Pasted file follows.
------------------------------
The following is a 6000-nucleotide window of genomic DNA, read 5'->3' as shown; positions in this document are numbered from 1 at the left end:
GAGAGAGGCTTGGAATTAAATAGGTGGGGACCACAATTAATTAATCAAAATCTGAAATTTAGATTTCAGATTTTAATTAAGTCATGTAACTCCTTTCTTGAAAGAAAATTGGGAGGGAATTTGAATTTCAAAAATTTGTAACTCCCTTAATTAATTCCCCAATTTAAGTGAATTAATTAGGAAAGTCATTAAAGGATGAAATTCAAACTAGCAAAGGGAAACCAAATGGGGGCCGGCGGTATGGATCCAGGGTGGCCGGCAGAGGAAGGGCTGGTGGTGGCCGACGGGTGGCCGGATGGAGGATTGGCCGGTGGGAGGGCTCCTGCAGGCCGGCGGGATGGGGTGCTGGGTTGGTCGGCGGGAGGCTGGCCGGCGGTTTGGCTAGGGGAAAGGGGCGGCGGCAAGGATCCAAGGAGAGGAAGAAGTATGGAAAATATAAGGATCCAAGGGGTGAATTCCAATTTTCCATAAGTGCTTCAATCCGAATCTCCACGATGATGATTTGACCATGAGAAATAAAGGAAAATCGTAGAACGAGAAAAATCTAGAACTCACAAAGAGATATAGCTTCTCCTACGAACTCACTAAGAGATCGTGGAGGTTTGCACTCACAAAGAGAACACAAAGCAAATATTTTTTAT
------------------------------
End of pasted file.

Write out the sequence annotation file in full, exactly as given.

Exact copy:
The following is a 6000-nucleotide window of genomic DNA, read 5'->3' as shown; positions in this document are numbered from 1 at the left end:
GAGAGAGGCTTGGAATTAAATAGGTGGGGACCACAATTAATTAATCAAAATCTGAAATTTAGATTTCAGATTTTAATTAAGTCATGTAACTCCTTTCTTGAAAGAAAATTGGGAGGGAATTTGAATTTCAAAAATTTGTAACTCCCTTAATTAATTCCCCAATTTAAGTGAATTAATTAGGAAAGTCATTAAAGGATGAAATTCAAACTAGCAAAGGGAAACCAAATGGGGGCCGGCGGTATGGATCCAGGGTGGCCGGCAGAGGAAGGGCTGGTGGTGGCCGACGGGTGGCCGGATGGAGGATTGGCCGGTGGGAGGGCTCCTGCAGGCCGGCGGGATGGGGTGCTGGGTTGGTCGGCGGGAGGCTGGCCGGCGGTTTGGCTAGGGGAAAGGGGCGGCGGCAAGGATCCAAGGAGAGGAAGAAGTATGGAAAATATAAGGATCCAAGGGGTGAATTCCAATTTTCCATAAGTGCTTCAATCCGAATCTCCACGATGATGATTTGACCATGAGAAATAAAGGAAAATCGTAGAACGAGAAAAATCTAGAACTCACAAAGAGATATAGCTTCTCCTACGAACTCACTAAGAGATCGTGGAGGTTTGCACTCACAAAGAGAACACAAAGCAAATATTTTTTAT